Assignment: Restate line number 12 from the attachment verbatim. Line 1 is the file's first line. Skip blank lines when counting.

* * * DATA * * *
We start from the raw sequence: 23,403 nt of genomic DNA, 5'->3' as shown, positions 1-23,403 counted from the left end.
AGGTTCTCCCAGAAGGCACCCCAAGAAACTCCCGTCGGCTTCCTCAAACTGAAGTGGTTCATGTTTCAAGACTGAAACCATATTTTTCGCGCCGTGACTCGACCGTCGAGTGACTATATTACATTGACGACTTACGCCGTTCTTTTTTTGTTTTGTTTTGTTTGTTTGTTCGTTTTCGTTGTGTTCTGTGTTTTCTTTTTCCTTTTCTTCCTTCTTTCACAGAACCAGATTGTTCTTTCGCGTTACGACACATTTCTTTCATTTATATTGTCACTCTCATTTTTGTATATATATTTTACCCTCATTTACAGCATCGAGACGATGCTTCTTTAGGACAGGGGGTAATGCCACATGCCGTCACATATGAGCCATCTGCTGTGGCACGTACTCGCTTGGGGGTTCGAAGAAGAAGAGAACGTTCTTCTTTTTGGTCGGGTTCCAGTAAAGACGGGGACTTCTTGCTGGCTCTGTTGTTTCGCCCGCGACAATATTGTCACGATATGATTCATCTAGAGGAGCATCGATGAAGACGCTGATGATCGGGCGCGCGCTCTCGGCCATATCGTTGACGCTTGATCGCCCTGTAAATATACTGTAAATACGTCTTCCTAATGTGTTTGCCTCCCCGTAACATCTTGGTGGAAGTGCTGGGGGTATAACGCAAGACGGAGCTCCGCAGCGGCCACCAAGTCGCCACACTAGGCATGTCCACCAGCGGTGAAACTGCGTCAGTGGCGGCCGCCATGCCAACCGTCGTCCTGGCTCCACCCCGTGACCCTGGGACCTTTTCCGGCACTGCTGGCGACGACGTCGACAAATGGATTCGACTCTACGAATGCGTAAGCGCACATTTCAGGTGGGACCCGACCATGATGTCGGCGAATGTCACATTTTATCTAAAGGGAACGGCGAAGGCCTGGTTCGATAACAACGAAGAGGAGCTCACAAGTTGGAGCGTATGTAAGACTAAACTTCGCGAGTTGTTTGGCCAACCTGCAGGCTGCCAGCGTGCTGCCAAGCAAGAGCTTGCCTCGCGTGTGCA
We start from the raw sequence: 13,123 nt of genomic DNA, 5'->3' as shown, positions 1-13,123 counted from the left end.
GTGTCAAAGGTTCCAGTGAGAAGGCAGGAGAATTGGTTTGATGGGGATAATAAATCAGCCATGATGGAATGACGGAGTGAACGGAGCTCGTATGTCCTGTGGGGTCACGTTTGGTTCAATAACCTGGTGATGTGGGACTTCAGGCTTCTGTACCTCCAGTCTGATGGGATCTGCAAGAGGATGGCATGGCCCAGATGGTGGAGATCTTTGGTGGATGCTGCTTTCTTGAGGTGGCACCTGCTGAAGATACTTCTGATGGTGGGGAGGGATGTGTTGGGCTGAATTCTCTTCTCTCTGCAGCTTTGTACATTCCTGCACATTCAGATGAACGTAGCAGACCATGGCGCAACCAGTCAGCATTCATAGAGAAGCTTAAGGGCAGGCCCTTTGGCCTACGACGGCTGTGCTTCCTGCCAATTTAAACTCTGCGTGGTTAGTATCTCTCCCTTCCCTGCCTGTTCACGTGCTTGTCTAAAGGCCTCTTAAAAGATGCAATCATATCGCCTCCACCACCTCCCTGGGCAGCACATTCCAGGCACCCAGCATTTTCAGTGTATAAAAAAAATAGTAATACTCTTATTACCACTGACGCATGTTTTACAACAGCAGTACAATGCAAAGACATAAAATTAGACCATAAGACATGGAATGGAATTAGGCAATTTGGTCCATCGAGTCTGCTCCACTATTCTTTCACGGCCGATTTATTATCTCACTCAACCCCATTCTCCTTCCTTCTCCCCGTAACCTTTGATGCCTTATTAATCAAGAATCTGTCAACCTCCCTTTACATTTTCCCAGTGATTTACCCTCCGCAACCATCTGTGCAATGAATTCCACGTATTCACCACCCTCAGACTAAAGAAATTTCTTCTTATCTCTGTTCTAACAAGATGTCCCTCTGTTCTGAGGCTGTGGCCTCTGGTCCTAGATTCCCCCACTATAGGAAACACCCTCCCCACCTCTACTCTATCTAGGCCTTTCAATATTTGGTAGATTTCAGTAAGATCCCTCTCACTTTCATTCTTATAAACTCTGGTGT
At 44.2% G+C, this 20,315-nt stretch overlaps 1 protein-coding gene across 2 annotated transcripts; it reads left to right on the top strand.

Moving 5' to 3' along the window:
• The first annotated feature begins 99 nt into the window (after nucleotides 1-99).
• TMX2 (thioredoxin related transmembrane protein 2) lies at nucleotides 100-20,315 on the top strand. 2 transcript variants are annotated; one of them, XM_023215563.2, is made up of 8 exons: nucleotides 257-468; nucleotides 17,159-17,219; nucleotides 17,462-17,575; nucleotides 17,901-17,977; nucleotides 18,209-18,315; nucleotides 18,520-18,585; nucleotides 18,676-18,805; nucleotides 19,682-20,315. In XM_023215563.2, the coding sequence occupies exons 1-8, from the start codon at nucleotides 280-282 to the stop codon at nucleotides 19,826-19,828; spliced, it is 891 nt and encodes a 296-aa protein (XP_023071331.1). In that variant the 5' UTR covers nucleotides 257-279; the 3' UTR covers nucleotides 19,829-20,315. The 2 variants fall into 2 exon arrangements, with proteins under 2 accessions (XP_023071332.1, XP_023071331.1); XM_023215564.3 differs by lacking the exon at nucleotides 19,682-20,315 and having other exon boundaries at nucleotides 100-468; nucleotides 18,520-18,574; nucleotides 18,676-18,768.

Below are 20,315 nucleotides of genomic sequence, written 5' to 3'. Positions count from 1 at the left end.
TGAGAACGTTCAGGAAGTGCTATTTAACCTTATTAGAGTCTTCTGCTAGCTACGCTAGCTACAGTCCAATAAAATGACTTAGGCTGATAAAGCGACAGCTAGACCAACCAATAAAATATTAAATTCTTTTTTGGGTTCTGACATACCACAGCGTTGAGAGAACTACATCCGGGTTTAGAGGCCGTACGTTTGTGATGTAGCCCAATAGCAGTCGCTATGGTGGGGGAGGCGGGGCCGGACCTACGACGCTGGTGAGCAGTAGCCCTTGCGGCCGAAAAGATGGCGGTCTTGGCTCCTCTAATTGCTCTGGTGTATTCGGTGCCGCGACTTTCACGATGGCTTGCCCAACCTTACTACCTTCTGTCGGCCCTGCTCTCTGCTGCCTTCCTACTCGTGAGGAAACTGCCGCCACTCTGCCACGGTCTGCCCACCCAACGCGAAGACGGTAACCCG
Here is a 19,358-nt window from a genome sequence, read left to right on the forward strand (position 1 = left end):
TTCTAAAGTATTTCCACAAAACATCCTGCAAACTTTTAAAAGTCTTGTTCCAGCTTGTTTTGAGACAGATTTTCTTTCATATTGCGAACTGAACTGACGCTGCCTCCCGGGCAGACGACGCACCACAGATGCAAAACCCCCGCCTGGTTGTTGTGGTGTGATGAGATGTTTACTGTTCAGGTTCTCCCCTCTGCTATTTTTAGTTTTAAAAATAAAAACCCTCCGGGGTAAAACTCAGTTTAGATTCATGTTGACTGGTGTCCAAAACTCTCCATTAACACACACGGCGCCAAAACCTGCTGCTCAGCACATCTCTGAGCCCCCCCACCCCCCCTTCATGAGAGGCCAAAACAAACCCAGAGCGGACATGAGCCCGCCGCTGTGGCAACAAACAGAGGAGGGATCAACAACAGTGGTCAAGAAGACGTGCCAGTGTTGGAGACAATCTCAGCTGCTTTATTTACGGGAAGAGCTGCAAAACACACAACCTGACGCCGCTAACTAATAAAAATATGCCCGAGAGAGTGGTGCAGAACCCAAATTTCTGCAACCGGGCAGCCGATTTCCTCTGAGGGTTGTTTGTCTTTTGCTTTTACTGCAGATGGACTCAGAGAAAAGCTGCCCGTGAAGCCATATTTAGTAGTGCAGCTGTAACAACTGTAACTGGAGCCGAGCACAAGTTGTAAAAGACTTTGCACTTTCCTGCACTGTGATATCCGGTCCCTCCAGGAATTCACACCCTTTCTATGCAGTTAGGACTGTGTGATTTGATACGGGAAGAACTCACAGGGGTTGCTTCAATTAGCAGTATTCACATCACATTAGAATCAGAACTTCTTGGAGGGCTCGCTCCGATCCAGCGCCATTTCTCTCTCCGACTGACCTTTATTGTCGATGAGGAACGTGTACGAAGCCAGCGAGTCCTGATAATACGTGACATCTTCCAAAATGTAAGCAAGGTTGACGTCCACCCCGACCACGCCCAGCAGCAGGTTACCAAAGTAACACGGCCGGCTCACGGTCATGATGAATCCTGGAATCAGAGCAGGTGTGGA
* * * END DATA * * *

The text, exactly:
TTCTAAAGTATTTCCACAAAACATCCTGCAAACTTTTAAAAGTCTTGTTCCAGCTTGTTTTGAGACAGATTTTCTTTCATATTGCGAACTGAACTGACGCTGCCTCCCGGGCAGACGACGCACCACAGATGCAAAACCCCCGCCTGGTTGTTGTGGTGTGATGAGATGTTTACTGTTCAGGTTCTCCCCTCTGCTATTTTTAGTTTTAAAAATAAAAACCCTCCGGGGTAAAACTCAGTTTAGATTCATGTTGACTGGTGTCCAAAACTCTCCATTAACACACACGGCGCCAAAACCTGCTGCTCAGCACATCTCTGAGCCCCCCCACCCCCCCTTCATGAGAGGCCAAAACAAACCCAGAGCGGACATGAGCCCGCCGCTGTGGCAACAAACAGAGGAGGGATCAACAACAGTGGTCAAGAAGACGTGCCAGTGTTGGAGACAATCTCAGCTGCTTTATTTACGGGAAGAGCTGCAAAACACACAACCTGACGCCGCTAACTAATAAAAATATGCCCGAGAGAGTGGTGCAGAACCCAAATTTCTGCAACCGGGCAGCCGATTTCCTCTGAGGGTTGTTTGTCTTTTGCTTTTACTGCAGATGGACTCAGAGAAAAGCTGCCCGTGAAGCCATATTTAGTAGTGCAGCTGTAACAACTGTAACTGGAGCCGAGCACAAGTTGTAAAAGACTTTGCACTTTCCTGCACTGTGATATCCGGTCCCTCCAGGAATTCACACCCTTTCTATGCAGTTAGGACTGTGTGATTTGATACGGGAAGAACTCACAGGGGTTGCTTCAATTAGCAGTATTCACATCACATTAGAATCAGAACTTCTTGGAGGGCTCGCTCCGATCCAGCGCCATTTCTCTCTCCGACTGACCTTTATTGTCGATGAGGAACGTGTACGAAGCCAGCGAGTCCTGATAATACGTGACATCTTCCAAAATGTAAGCAAGGTTGACGTCCACCCCGACCACGCCCAGCAGCAGGTTACCAAAGTAACACGGCCGGCTCACGGTCATGATGAATCCTGGAATCAGAGCAGGTGTGGA